Saturday, February 25, 2012

The Children of Men

Baroness James of Holland Park is probably best known for her novels about Adam Dalgliesh and Cordelia Gray and for the television series based on the former, but I chose her dystopian novel The Children of Men to begin my acquaintance with James.

I'd seen the 2006 movie based on the novel, and I begin the book curious about why the movie changed the cause of the impending end of human reproduction. (It's mass male infertility in the book, female infertility in the movie -- a commercially wise decision, perhaps, given that men are said not to read books anymore. Who wants to pick up a book and get blamed for the impending extinction of humanity?)

The novel's strength in its opening chapters is the matter-of-fact first-person narration by a historian named Theodore Faron, who begins a diary of his middle age with the news that the last known human being to have been born on Earth has died. Oddly enough, the world has managed to continue on its way for two decades after the end of human fertility, and Faron's diary is as personal and idiosyncratic as diaries are supposed to be, yet full of chilling details. I'll leave you with my two favorite, then go back to my reading:

"History, which interprets the past to understand the present and confront the future, is the least rewarding discipline for a dying species." 
and

"It was in that year, 2008, that the suicides increased. Not mainly among the old, but among my generation, the middle-aged, the generation who would have to bear the brunt of an ageing and decaying society’s humiliating but insistent needs."
© Peter Rozovsky 2012

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12 Comments:

Anonymous solo said...

I was surprised recently to find an entire shelf in my local bookshop devoted to dystopian fiction. Most of the books seemed to be called The Hunger Games, for some reason.

If this comment comes through, I'm not as drunk as I thouht I was!

February 25, 2012  
Blogger Peter Rozovsky said...

Since I write this from a bar, I will not presume to pass judgment.

February 26, 2012  
Anonymous I.J.Parker said...

P.D. James is one of the last great stylists. I stand in awe of some of her scenes. Less so, when it comes to plots and Adam Dalgleish.

February 26, 2012  
Blogger Peter Rozovsky said...

That squares nicely with my experience with the opening chapter or two of The Children of Men. They're beautifully written, especially impressive since they include little or no action. It's a little early for me to judge the plot, though.

February 26, 2012  
Blogger Kiwicraig said...

I didn't actually realise James wrote CHILDREN OF MEN until I was preparing for an interview with her in the lead-up to her 90th birthday in 2010. We chatted a bit about the book and the changes they made in the movie. Here's a snippet of what she had to say:

“I thought the direction and acting were wonderful. Sometimes people say ‘do you mind what they did to your book?’ and I say ‘well, they can’t do anything to my book, they can’t alter a single comma’. What they’ve done is make a film from my story... and I think it was a very, very good film.”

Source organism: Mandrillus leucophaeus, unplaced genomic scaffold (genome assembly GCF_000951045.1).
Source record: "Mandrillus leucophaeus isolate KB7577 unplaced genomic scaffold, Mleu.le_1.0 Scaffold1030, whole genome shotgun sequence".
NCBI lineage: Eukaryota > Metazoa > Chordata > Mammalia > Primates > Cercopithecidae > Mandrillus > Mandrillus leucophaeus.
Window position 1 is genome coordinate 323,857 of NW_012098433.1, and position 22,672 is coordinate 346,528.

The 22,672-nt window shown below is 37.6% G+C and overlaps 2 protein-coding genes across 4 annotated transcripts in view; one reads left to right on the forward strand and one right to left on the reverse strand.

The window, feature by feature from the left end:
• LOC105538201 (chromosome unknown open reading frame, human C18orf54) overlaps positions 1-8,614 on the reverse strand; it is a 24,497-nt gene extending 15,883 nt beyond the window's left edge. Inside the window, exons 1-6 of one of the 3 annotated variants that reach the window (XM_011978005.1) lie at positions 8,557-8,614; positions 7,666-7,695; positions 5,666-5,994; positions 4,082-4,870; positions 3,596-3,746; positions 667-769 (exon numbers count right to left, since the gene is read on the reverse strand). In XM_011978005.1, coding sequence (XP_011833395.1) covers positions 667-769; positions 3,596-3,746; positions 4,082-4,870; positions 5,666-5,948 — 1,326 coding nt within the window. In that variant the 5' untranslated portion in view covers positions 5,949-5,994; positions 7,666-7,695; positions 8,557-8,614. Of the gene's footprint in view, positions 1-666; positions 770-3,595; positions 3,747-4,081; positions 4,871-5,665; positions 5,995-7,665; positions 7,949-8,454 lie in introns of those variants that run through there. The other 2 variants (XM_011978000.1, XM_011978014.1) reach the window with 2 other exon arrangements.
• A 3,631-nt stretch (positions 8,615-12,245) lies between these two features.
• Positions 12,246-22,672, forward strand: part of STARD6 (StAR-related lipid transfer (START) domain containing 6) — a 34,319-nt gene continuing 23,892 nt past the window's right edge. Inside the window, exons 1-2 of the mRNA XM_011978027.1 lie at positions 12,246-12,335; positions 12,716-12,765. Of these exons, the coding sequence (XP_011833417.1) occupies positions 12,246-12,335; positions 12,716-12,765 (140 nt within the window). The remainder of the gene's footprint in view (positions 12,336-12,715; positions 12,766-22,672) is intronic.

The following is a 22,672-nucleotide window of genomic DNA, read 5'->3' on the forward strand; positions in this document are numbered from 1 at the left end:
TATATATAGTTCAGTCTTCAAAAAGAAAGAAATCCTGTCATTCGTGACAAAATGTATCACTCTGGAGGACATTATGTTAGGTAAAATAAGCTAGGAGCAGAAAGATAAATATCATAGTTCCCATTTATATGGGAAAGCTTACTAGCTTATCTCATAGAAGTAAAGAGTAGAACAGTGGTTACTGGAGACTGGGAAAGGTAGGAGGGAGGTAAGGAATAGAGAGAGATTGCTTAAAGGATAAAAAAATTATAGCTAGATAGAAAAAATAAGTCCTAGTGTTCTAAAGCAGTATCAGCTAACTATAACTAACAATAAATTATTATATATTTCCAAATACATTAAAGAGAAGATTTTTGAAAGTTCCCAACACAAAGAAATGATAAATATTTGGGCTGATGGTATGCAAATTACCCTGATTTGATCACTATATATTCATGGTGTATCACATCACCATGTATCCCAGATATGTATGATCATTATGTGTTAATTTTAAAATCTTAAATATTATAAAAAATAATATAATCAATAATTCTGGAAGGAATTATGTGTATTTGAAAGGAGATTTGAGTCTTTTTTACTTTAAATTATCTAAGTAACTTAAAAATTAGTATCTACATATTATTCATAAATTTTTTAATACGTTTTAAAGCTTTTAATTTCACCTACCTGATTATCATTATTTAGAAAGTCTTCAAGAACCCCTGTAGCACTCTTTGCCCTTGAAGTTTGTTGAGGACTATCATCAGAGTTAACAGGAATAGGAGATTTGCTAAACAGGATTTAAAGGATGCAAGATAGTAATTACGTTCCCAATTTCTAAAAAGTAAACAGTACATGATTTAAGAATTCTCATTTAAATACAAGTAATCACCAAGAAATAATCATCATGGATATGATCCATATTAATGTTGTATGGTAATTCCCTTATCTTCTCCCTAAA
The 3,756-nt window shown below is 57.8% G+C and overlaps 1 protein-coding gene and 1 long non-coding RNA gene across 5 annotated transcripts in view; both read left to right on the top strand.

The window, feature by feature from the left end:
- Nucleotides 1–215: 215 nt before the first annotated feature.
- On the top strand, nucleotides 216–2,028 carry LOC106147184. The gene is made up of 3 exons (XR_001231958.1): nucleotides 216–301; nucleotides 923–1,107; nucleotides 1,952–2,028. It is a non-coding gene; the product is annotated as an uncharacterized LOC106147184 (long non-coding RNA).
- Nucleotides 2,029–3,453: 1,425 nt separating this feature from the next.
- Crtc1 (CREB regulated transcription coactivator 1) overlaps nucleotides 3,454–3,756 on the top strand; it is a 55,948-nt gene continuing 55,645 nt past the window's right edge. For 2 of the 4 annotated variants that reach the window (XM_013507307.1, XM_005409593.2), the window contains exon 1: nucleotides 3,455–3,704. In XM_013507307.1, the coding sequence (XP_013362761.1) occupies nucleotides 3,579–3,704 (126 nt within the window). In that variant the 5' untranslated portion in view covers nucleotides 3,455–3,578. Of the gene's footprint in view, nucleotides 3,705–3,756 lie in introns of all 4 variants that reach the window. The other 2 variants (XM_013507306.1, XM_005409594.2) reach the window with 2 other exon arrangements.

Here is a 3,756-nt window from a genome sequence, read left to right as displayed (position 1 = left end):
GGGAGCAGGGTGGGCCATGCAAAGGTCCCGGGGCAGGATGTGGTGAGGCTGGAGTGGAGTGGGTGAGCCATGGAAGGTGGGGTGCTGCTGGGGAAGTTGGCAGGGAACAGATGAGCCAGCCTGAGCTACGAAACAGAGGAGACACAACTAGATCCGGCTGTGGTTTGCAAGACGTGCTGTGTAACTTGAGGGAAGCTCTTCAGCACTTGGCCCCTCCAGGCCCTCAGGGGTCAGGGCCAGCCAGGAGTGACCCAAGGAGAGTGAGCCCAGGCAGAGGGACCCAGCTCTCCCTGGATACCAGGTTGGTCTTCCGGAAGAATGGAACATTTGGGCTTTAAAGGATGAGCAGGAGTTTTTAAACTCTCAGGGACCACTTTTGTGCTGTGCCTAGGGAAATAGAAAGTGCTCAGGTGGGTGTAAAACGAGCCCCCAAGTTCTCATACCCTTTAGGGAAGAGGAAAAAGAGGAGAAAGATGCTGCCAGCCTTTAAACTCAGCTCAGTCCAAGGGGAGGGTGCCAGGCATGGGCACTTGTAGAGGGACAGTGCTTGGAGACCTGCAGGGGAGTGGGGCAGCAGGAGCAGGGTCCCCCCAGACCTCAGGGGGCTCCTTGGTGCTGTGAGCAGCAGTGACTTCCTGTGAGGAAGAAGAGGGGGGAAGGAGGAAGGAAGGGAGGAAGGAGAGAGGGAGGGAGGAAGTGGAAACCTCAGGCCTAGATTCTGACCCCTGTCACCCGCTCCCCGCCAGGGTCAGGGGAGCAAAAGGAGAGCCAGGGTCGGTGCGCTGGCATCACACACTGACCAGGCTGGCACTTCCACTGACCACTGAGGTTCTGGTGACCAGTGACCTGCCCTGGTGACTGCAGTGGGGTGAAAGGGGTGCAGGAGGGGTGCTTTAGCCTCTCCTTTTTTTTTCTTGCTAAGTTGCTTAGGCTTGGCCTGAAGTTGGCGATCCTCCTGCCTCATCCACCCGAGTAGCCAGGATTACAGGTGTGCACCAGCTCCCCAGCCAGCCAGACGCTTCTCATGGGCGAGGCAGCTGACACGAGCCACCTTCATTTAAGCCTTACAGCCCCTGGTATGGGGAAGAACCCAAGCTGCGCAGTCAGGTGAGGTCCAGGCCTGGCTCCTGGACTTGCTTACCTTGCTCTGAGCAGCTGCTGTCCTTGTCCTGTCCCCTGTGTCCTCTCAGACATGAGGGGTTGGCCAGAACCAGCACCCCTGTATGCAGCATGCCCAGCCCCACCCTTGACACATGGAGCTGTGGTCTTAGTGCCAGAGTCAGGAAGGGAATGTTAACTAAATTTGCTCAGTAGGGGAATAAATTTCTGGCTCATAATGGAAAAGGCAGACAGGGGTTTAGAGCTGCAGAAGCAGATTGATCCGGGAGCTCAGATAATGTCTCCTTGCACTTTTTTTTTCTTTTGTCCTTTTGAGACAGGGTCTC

February 26, 2012  
Blogger Kelly Robinson said...

One of my favorites. I read it in the '90s when I came across it at work and read the back and thought "Really?" It sounded atypical of her other books, but as a big fan of (almost) all things post-apoc or dystopian, I took it straight home. It's still among my top picks for the genre.

February 26, 2012  
Blogger Glenna said...

This is the one I believe Adrian recommended. I'll be intersted in your thoughts when you've finished it.

February 26, 2012  
Blogger Peter Rozovsky said...

Craig, I also liked the movie. The alterations I've noticed so far are the sex change and, I believe, the age at death of the last human to have been born. (I think he was 18 in the movie.) I also quite like P.D. James' sane attitude.

She is scheduled to be a guest of honor at Crimefest in Bristol. I am booked to attend, and I will look forward to hearing from her.

February 27, 2012  
Blogger Peter Rozovsky said...

Kelly, I'm not generally post-apocalyptic except when thinking about my job, my company, and my industry. But I have feeling that the initial chapters of this book are a bit more typical of James' style, which is unexpected for an apocalytic or post-apocalyptic novel. Once the books starts narrating action, it gets just a little bit weaker.

February 27, 2012  
Blogger Peter Rozovsky said...

Glenna, I'll be interested in my own reactions, since post-apocalyptic reading is not normally my cup of tea.

February 27, 2012  
Blogger Loren Eaton said...

I'll be interested to see what you think of this one, Peter. It didn't do much for me.

February 28, 2012  
Blogger Peter Rozovsky said...

Loren, I'm also having trouble figuring out why she switched between first- and third-person. And I think the book is stronger on narration than on action so far.

February 28, 2012  

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